China announced today that it will limit oil exports to North Korea under UN sanctions over its nuclear and missile development, further cutting support from Pyongyang's last major ally and trading partner.
Exports of refined petroleum to the North will be limited to 2 million barrels per year and sales of liquefied natural gas banned completely effective 1 January, China's commerce ministry said.
China doesn't disclose details of trade with the isolated North, so it was not immediately clear how large the possible reduction might be.
However, AFP reports from Pyongyang that petrol prices have gone up in the wake of United Nations sanctions restricting exports of oil products. Retail prices have gone up around 20 per cent in two months, the agency saw in the capital.
Earlier this month the UN Security Council imposed its eighth set of sanctions on the North following its sixth nuclear test, which Pyongyang said was a hydrogen bomb. North Korea also launched two intercontinental ballistic missiles (ICBMs) in July that appeared to bring much of the US mainland into range.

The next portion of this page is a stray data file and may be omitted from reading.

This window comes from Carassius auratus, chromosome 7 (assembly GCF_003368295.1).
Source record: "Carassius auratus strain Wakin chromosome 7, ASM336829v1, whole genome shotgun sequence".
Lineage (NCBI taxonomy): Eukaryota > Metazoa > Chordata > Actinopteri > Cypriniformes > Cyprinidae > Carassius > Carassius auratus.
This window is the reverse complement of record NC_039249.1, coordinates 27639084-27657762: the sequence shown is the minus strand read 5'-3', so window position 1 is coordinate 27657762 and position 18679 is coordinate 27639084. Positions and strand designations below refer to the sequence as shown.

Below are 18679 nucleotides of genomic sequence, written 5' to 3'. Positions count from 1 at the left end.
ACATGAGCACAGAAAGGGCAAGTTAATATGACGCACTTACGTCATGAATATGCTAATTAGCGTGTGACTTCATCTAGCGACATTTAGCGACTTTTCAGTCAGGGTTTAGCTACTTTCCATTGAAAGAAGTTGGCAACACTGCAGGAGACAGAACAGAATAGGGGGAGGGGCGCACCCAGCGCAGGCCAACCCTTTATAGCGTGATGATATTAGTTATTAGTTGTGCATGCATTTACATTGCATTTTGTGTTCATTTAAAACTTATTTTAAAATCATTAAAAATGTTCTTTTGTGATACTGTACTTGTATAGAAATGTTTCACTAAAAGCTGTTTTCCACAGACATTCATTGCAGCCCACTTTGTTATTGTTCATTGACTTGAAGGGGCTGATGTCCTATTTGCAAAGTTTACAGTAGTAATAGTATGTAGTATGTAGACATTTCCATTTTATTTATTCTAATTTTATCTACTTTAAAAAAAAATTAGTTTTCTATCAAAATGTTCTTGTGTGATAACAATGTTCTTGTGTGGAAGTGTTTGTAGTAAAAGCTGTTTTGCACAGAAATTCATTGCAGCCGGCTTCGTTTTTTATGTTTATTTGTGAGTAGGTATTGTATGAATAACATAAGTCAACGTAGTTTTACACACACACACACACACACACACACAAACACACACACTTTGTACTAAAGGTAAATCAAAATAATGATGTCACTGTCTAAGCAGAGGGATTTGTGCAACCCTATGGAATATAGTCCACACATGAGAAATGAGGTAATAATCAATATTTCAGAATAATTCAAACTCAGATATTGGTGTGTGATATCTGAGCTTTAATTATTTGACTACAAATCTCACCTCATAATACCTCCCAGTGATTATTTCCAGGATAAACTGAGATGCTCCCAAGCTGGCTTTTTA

China will also ban textile imports from the North, the ministry said. Textiles are one of the North's last major sources of foreign revenue following repeated rounds of UN sanctions under which Beijing cut off purchases of coal, iron ore, seafood and other goods.
China accounts for some 90 per cent of the North's trade, making its cooperation critical to any efforts to derail Pyongyang's development of nuclear weapons and long-range missiles.
Chinese leaders were for long the North's diplomatic allies but express increasing frustration with the government of Kim Jong-un. They have supported the latest rounds of UN Security Council sanctions but are reluctant to push Pyongyang too hard for fear the government might collapse. They also argue against doing anything that might hurt ordinary North Koreans.